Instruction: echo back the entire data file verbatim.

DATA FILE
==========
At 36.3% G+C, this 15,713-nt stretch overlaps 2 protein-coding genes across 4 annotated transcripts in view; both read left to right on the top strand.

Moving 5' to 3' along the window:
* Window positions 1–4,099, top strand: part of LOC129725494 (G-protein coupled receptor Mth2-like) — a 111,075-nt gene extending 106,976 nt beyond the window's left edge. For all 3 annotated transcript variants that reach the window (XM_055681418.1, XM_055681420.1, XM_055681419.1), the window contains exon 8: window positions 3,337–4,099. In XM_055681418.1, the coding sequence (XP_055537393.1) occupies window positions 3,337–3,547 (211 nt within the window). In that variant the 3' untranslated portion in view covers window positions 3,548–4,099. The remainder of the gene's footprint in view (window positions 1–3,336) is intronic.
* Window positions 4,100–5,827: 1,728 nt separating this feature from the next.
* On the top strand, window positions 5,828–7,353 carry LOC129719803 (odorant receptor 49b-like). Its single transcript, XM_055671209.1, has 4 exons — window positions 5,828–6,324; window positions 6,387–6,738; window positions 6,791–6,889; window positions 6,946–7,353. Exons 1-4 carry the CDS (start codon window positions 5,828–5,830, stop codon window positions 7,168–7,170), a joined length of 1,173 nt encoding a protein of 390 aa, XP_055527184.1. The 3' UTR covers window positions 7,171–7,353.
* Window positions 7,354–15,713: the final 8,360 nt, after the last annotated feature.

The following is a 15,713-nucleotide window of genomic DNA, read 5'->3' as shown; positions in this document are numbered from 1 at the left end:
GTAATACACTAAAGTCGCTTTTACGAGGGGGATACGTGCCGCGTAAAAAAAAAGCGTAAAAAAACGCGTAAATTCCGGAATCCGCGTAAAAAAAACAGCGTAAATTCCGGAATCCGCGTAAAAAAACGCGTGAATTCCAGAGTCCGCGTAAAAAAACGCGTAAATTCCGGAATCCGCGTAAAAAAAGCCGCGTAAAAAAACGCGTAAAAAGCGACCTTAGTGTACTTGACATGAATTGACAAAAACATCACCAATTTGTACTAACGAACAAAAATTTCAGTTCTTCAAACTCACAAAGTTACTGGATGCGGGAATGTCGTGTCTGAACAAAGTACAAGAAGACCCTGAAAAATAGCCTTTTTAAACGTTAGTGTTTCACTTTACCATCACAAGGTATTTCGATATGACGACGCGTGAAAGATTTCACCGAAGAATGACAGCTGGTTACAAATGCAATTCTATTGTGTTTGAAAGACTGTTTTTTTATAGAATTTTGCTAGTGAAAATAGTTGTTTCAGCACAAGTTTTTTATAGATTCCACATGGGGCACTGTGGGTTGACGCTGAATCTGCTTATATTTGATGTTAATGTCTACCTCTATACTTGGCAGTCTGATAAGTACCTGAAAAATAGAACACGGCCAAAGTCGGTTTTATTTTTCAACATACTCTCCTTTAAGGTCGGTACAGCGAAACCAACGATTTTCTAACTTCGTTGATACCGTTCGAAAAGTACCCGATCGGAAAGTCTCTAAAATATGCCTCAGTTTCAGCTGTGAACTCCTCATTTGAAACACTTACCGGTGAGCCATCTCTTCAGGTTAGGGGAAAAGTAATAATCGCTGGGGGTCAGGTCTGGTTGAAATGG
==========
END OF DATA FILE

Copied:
At 36.3% G+C, this 15,713-nt stretch overlaps 2 protein-coding genes across 4 annotated transcripts in view; both read left to right on the top strand.

Moving 5' to 3' along the window:
* Window positions 1–4,099, top strand: part of LOC129725494 (G-protein coupled receptor Mth2-like) — a 111,075-nt gene extending 106,976 nt beyond the window's left edge. For all 3 annotated transcript variants that reach the window (XM_055681418.1, XM_055681420.1, XM_055681419.1), the window contains exon 8: window positions 3,337–4,099. In XM_055681418.1, the coding sequence (XP_055537393.1) occupies window positions 3,337–3,547 (211 nt within the window). In that variant the 3' untranslated portion in view covers window positions 3,548–4,099. The remainder of the gene's footprint in view (window positions 1–3,336) is intronic.
* Window positions 4,100–5,827: 1,728 nt separating this feature from the next.
* On the top strand, window positions 5,828–7,353 carry LOC129719803 (odorant receptor 49b-like). Its single transcript, XM_055671209.1, has 4 exons — window positions 5,828–6,324; window positions 6,387–6,738; window positions 6,791–6,889; window positions 6,946–7,353. Exons 1-4 carry the CDS (start codon window positions 5,828–5,830, stop codon window positions 7,168–7,170), a joined length of 1,173 nt encoding a protein of 390 aa, XP_055527184.1. The 3' UTR covers window positions 7,171–7,353.
* Window positions 7,354–15,713: the final 8,360 nt, after the last annotated feature.

The following is a 15,713-nucleotide window of genomic DNA, read 5'->3' as shown; positions in this document are numbered from 1 at the left end:
GTAATACACTAAAGTCGCTTTTACGAGGGGGATACGTGCCGCGTAAAAAAAAAGCGTAAAAAAACGCGTAAATTCCGGAATCCGCGTAAAAAAAACAGCGTAAATTCCGGAATCCGCGTAAAAAAACGCGTGAATTCCAGAGTCCGCGTAAAAAAACGCGTAAATTCCGGAATCCGCGTAAAAAAAGCCGCGTAAAAAAACGCGTAAAAAGCGACCTTAGTGTACTTGACATGAATTGACAAAAACATCACCAATTTGTACTAACGAACAAAAATTTCAGTTCTTCAAACTCACAAAGTTACTGGATGCGGGAATGTCGTGTCTGAACAAAGTACAAGAAGACCCTGAAAAATAGCCTTTTTAAACGTTAGTGTTTCACTTTACCATCACAAGGTATTTCGATATGACGACGCGTGAAAGATTTCACCGAAGAATGACAGCTGGTTACAAATGCAATTCTATTGTGTTTGAAAGACTGTTTTTTTATAGAATTTTGCTAGTGAAAATAGTTGTTTCAGCACAAGTTTTTTATAGATTCCACATGGGGCACTGTGGGTTGACGCTGAATCTGCTTATATTTGATGTTAATGTCTACCTCTATACTTGGCAGTCTGATAAGTACCTGAAAAATAGAACACGGCCAAAGTCGGTTTTATTTTTCAACATACTCTCCTTTAAGGTCGGTACAGCGAAACCAACGATTTTCTAACTTCGTTGATACCGTTCGAAAAGTACCCGATCGGAAAGTCTCTAAAATATGCCTCAGTTTCAGCTGTGAACTCCTCATTTGAAACACTTACCGGTGAGCCATCTCTTCAGGTTAGGGGAAAAGTAATAATCGCTGGGGGTCAGGTCTGGTTGAAATGG